OFFICE ST. LOUIS R.R. Co.,
ST. LOUIS, May 23, 1861.
. . . I am satisfied with Mr. Lincoln's policy, but I do not like that of the Blairs. I know Frank Blair openly declares war on slavery. I see him daily, and yesterday had a long talk with him. I say the time is not yet come to destroy slavery, but it may be to circumscribe it. We have not in America the number of inhabitants to replace the slaves, nor have we the national wealth to transport them to other lands. The constitution has given the owners certain rights which I should be loath to disturb. I declined the chief clerkship because I did not want it. You know enough of the social status of a Washington office-holder to appreciate my feelings when I say that I would infinitely prefer to live in St. Louis. I have seen enough of war not to be caught by its first glittering bait, and when I engage in this it must be with a full consciousness of its real character. I did approve of the President’s call, and only said it should have been three hundred thousand instead of seventy-five. The result confirms my opinion. I did approve of Lyon's attack,1 and said it was inevitable; only I thought the marshal should have demanded the arms which reached the camp unlawfully through the custom house. The firing on the citizens, I know, was in consequence of the nervousness of the new militia, was wrong, but just what every prudent person expected. I have always thought that if it could be avoided, Missouri should be held with as little feeling as possible, because of necessity her people must retain the rights of franchise and property. Wherever I see that persons miscalculate the state of feeling I endeavor to correct it, because a fatal mistake in war is to underrate the strength, feeling and resources of an enemy. . . .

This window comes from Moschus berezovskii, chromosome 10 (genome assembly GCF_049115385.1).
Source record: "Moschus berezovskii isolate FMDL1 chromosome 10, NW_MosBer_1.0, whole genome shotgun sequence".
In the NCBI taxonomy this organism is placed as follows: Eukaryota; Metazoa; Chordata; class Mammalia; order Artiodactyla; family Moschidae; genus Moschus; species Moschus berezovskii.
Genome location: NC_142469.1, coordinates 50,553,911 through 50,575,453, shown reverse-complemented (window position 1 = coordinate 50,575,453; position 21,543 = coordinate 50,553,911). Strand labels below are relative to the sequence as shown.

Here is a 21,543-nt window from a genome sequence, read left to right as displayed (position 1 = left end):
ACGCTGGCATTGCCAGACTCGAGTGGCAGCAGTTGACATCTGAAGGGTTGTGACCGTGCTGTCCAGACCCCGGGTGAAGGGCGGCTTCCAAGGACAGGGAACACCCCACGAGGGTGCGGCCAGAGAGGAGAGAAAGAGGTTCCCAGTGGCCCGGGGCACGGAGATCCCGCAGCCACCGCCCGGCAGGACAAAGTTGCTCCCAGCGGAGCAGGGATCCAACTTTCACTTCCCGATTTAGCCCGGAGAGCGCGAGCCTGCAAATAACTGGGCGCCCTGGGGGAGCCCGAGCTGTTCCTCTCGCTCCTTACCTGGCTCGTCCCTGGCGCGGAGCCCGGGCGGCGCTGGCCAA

1 Sherman's observations on this episode of the early days of the war in Missouri are fully recorded in the Memoirs, I, 200-202.
SOURCE: M. A. DeWolfe Howe, Editor, Home Letters of General Sherman, p. 197-8